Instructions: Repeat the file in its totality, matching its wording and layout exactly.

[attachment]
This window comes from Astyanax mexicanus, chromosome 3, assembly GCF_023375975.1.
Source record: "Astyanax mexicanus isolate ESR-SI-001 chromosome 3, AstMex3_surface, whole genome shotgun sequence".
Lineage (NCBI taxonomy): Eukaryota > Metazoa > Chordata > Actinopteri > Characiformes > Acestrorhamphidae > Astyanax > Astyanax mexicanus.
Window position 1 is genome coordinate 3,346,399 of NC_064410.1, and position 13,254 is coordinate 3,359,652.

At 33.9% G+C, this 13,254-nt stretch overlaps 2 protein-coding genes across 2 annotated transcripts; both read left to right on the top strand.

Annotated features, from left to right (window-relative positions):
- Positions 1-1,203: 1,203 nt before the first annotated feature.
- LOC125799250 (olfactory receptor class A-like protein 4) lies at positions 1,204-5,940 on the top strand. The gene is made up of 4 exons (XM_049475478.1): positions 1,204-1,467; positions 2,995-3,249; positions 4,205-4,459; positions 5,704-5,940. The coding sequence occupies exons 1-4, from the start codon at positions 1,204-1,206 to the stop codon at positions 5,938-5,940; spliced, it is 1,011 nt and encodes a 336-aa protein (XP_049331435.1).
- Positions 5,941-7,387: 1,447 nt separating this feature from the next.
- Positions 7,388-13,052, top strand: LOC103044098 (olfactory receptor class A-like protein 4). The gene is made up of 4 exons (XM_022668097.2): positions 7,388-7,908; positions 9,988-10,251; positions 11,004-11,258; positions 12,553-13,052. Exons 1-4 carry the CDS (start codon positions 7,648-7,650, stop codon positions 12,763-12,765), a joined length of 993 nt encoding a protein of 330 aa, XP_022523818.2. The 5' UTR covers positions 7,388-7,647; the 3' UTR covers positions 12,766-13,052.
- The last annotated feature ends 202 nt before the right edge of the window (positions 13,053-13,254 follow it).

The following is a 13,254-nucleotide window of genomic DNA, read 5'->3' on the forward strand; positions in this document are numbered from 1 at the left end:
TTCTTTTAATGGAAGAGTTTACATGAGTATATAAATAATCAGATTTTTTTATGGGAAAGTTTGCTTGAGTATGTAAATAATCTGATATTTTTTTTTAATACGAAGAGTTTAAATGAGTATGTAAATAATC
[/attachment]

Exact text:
This window comes from Astyanax mexicanus, chromosome 3, assembly GCF_023375975.1.
Source record: "Astyanax mexicanus isolate ESR-SI-001 chromosome 3, AstMex3_surface, whole genome shotgun sequence".
Lineage (NCBI taxonomy): Eukaryota > Metazoa > Chordata > Actinopteri > Characiformes > Acestrorhamphidae > Astyanax > Astyanax mexicanus.
Window position 1 is genome coordinate 3,346,399 of NC_064410.1, and position 13,254 is coordinate 3,359,652.

At 33.9% G+C, this 13,254-nt stretch overlaps 2 protein-coding genes across 2 annotated transcripts; both read left to right on the top strand.

Annotated features, from left to right (window-relative positions):
- Positions 1-1,203: 1,203 nt before the first annotated feature.
- LOC125799250 (olfactory receptor class A-like protein 4) lies at positions 1,204-5,940 on the top strand. The gene is made up of 4 exons (XM_049475478.1): positions 1,204-1,467; positions 2,995-3,249; positions 4,205-4,459; positions 5,704-5,940. The coding sequence occupies exons 1-4, from the start codon at positions 1,204-1,206 to the stop codon at positions 5,938-5,940; spliced, it is 1,011 nt and encodes a 336-aa protein (XP_049331435.1).
- Positions 5,941-7,387: 1,447 nt separating this feature from the next.
- Positions 7,388-13,052, top strand: LOC103044098 (olfactory receptor class A-like protein 4). The gene is made up of 4 exons (XM_022668097.2): positions 7,388-7,908; positions 9,988-10,251; positions 11,004-11,258; positions 12,553-13,052. Exons 1-4 carry the CDS (start codon positions 7,648-7,650, stop codon positions 12,763-12,765), a joined length of 993 nt encoding a protein of 330 aa, XP_022523818.2. The 5' UTR covers positions 7,388-7,647; the 3' UTR covers positions 12,766-13,052.
- The last annotated feature ends 202 nt before the right edge of the window (positions 13,053-13,254 follow it).

The following is a 13,254-nucleotide window of genomic DNA, read 5'->3' on the forward strand; positions in this document are numbered from 1 at the left end:
TTCTTTTAATGGAAGAGTTTACATGAGTATATAAATAATCAGATTTTTTTATGGGAAAGTTTGCTTGAGTATGTAAATAATCTGATATTTTTTTTTAATACGAAGAGTTTAAATGAGTATGTAAATAATC